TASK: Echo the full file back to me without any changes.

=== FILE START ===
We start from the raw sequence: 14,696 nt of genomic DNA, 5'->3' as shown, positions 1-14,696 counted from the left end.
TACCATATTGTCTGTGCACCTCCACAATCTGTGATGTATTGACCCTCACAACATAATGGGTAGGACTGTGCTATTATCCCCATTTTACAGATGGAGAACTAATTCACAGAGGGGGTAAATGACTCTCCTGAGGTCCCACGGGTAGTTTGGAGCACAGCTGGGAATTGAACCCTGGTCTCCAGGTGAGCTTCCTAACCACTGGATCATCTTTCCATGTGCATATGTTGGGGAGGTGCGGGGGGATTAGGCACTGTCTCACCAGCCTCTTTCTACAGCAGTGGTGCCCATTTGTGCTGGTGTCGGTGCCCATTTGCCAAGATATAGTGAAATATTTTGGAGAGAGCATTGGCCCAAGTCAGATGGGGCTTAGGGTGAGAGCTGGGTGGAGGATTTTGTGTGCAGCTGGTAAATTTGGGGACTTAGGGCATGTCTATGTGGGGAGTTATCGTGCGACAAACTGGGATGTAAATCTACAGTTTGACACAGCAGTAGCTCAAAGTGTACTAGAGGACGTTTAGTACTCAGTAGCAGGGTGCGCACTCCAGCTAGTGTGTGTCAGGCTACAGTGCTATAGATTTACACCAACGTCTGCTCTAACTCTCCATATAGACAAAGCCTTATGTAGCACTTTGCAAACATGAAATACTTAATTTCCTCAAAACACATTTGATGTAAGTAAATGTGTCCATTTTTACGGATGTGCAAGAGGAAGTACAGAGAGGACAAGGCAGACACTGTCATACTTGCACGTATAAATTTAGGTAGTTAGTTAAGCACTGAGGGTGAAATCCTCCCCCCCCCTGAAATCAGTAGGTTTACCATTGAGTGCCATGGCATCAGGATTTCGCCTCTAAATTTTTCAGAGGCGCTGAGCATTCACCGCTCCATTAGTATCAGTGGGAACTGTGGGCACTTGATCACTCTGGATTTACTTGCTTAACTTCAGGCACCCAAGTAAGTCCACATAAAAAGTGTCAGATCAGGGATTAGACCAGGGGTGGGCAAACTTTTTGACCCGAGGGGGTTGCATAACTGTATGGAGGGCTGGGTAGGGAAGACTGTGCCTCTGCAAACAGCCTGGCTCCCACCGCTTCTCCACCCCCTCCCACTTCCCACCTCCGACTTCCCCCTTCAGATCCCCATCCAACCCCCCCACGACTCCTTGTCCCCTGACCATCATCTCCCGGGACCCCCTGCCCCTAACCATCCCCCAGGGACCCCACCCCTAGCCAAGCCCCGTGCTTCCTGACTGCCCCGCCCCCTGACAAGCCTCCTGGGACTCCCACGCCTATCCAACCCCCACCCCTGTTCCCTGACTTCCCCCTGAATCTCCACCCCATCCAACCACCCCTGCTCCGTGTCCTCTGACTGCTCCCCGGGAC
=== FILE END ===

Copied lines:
We start from the raw sequence: 14,696 nt of genomic DNA, 5'->3' as shown, positions 1-14,696 counted from the left end.
TACCATATTGTCTGTGCACCTCCACAATCTGTGATGTATTGACCCTCACAACATAATGGGTAGGACTGTGCTATTATCCCCATTTTACAGATGGAGAACTAATTCACAGAGGGGGTAAATGACTCTCCTGAGGTCCCACGGGTAGTTTGGAGCACAGCTGGGAATTGAACCCTGGTCTCCAGGTGAGCTTCCTAACCACTGGATCATCTTTCCATGTGCATATGTTGGGGAGGTGCGGGGGGATTAGGCACTGTCTCACCAGCCTCTTTCTACAGCAGTGGTGCCCATTTGTGCTGGTGTCGGTGCCCATTTGCCAAGATATAGTGAAATATTTTGGAGAGAGCATTGGCCCAAGTCAGATGGGGCTTAGGGTGAGAGCTGGGTGGAGGATTTTGTGTGCAGCTGGTAAATTTGGGGACTTAGGGCATGTCTATGTGGGGAGTTATCGTGCGACAAACTGGGATGTAAATCTACAGTTTGACACAGCAGTAGCTCAAAGTGTACTAGAGGACGTTTAGTACTCAGTAGCAGGGTGCGCACTCCAGCTAGTGTGTGTCAGGCTACAGTGCTATAGATTTACACCAACGTCTGCTCTAACTCTCCATATAGACAAAGCCTTATGTAGCACTTTGCAAACATGAAATACTTAATTTCCTCAAAACACATTTGATGTAAGTAAATGTGTCCATTTTTACGGATGTGCAAGAGGAAGTACAGAGAGGACAAGGCAGACACTGTCATACTTGCACGTATAAATTTAGGTAGTTAGTTAAGCACTGAGGGTGAAATCCTCCCCCCCCCTGAAATCAGTAGGTTTACCATTGAGTGCCATGGCATCAGGATTTCGCCTCTAAATTTTTCAGAGGCGCTGAGCATTCACCGCTCCATTAGTATCAGTGGGAACTGTGGGCACTTGATCACTCTGGATTTACTTGCTTAACTTCAGGCACCCAAGTAAGTCCACATAAAAAGTGTCAGATCAGGGATTAGACCAGGGGTGGGCAAACTTTTTGACCCGAGGGGGTTGCATAACTGTATGGAGGGCTGGGTAGGGAAGACTGTGCCTCTGCAAACAGCCTGGCTCCCACCGCTTCTCCACCCCCTCCCACTTCCCACCTCCGACTTCCCCCTTCAGATCCCCATCCAACCCCCCCACGACTCCTTGTCCCCTGACCATCATCTCCCGGGACCCCCTGCCCCTAACCATCCCCCAGGGACCCCACCCCTAGCCAAGCCCCGTGCTTCCTGACTGCCCCGCCCCCTGACAAGCCTCCTGGGACTCCCACGCCTATCCAACCCCCACCCCTGTTCCCTGACTTCCCCCTGAATCTCCACCCCATCCAACCACCCCTGCTCCGTGTCCTCTGACTGCTCCCCGGGAC